‘Shot! The Psycho-Spiritual Mantra Of Rock’, A New Documentary About Mick Rock
I like to say I am a music photographer… I laugh at myself when I say this, but it makes me feel good. However, there are people like me, who go out at night to take pics of obscure (or not so obscure) bands, thinking one of them may be the next big thing, there are people like me haunting the Echo, the Echoplex, the Satellite, the Bootleg, the Hi Hat and all these LA eastside night clubs, and there are people like…. Mick Rock, THE music photographer, the only one.
Mick Rock is very talented and he was certainly born in the right place, at the right time, since he is the author of some of the most iconic album covers of all time, from David Bowie/Ziggy Stardust, to Iggy Pop, Lou Reed, Syd Barrett, Queen, Blondie, the Rolling Stones, the Ramones, Joan Jett and the list goes on and on. He is often called ‘The man who shot the Seventies’, and many will argue that the Seventies were the best decade ever. When you have shot Reed, Bowie and Pop in the same frame, what else can you hope for?
Of course, Mick Rock still continues his work with new artists such as Snoop Dogg, Lady Gaga, The Killers, The Yeah Yeah Yeahs, Queens of the Stone Age, Daft Punk, Snow Patrol, Black Keys, MGMT… And there is probably not one famous rock-pop star or band whom he didn’t shot.
However, Mick Rock is especially known for his work with David Bowie, the two men had a special bond and Rock became Bowie’s official photographer between 1972 and 1973. I went to an exhibit at the Taschen gallery not a long time ago, and all the spectacular stage shots and intimate backstage portraits you have seen everywhere, are signed Mick Rock.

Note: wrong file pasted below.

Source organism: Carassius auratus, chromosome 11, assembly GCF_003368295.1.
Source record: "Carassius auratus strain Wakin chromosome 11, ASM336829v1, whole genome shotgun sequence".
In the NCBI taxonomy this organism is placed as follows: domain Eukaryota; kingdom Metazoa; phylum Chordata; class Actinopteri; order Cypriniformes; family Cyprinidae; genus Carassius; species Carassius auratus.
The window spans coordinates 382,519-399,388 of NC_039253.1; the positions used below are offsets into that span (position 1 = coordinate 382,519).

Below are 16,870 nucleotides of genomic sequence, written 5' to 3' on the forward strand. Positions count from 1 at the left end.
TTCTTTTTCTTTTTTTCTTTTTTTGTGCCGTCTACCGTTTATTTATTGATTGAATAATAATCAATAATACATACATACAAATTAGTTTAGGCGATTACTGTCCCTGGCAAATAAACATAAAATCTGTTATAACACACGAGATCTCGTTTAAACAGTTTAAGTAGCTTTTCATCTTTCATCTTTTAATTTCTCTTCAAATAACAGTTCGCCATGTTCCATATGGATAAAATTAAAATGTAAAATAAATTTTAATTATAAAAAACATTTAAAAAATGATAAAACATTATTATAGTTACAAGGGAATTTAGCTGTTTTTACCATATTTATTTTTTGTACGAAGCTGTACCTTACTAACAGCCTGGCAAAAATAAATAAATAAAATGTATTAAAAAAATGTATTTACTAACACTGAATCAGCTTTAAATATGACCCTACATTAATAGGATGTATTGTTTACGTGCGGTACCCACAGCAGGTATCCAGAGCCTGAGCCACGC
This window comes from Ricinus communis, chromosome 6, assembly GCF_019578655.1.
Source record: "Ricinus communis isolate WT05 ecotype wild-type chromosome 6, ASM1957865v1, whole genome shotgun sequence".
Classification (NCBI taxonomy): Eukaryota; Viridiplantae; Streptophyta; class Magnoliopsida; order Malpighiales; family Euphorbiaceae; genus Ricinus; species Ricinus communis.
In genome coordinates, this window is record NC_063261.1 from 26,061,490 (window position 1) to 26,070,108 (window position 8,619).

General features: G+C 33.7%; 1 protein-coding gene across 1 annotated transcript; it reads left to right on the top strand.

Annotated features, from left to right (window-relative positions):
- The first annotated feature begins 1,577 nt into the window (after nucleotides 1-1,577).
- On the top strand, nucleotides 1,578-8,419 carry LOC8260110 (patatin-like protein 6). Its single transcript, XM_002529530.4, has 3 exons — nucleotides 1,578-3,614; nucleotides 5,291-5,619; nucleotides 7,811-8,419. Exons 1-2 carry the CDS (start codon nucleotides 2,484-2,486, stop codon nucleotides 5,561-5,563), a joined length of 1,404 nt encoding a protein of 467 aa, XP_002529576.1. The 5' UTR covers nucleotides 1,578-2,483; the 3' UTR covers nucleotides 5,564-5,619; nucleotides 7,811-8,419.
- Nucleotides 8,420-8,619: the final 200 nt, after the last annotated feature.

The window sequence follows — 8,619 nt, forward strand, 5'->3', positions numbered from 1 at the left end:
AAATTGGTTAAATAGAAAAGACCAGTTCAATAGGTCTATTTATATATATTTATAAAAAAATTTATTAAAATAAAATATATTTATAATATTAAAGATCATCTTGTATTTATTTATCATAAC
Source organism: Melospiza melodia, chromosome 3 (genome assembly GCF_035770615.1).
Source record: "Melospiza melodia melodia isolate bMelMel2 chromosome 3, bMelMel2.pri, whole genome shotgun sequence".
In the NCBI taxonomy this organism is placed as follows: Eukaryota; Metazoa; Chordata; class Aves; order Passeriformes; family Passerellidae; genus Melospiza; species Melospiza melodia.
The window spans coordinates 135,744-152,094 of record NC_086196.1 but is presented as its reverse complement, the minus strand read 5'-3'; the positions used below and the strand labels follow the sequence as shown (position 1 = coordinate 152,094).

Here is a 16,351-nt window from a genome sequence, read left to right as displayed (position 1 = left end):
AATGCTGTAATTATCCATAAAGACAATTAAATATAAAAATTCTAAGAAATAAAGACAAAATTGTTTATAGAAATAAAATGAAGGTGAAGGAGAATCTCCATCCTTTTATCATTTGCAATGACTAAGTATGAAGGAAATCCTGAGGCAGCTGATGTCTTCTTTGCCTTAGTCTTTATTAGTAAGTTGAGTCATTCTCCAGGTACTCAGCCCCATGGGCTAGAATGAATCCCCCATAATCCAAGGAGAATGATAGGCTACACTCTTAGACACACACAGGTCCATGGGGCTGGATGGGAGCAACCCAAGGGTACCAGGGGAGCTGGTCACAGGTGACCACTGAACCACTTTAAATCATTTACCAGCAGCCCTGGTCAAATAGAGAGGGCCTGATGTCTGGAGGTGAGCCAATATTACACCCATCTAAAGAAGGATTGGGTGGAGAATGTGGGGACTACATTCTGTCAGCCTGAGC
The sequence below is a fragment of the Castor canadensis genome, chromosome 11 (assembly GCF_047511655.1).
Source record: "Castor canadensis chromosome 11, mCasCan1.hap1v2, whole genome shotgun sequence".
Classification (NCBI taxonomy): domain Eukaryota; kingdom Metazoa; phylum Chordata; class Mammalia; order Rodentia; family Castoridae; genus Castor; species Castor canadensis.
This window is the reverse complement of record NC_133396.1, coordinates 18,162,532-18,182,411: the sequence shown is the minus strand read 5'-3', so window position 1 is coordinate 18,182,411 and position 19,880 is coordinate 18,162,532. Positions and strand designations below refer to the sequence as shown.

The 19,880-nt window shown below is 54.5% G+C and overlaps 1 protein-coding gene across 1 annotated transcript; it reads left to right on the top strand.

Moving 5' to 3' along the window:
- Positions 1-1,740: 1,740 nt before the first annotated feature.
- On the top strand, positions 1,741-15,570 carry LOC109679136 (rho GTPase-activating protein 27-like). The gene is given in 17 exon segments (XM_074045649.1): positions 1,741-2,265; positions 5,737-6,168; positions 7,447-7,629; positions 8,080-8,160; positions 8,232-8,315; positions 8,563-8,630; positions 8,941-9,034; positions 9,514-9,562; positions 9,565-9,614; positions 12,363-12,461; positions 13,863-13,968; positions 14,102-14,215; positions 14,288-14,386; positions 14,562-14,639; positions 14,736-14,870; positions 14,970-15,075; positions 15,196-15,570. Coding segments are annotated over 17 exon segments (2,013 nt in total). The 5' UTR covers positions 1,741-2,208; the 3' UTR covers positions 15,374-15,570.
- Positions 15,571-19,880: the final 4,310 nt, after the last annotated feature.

There is a new documentary about Mick Rock which premiered at the Tribeca Film Festival last year, and the film will be released in theaters April 7th. ‘Shot! The psycho-spiritual mantra of rock’ follows Mick Rock through decades of rock photography, from Syd Barrett to Father John Misty (this will probably make Iman wince), while Mick Rock’s voice-over is explaining his journey: ‘I think the name infiltrated into my psyche. If you wanted a Rock ’n’ Roll photographer, what would you call him? You’d call him Mick Rock… I hadn’t done a lot of performance photography until David [Bowie] came along. It was designed to give people the idea, “We don’t know who he is, but he’s got a personal photographer, so he must be a big deal.’
It is very tempting to follow this thief of the night… see you at a theater near you on April 7th.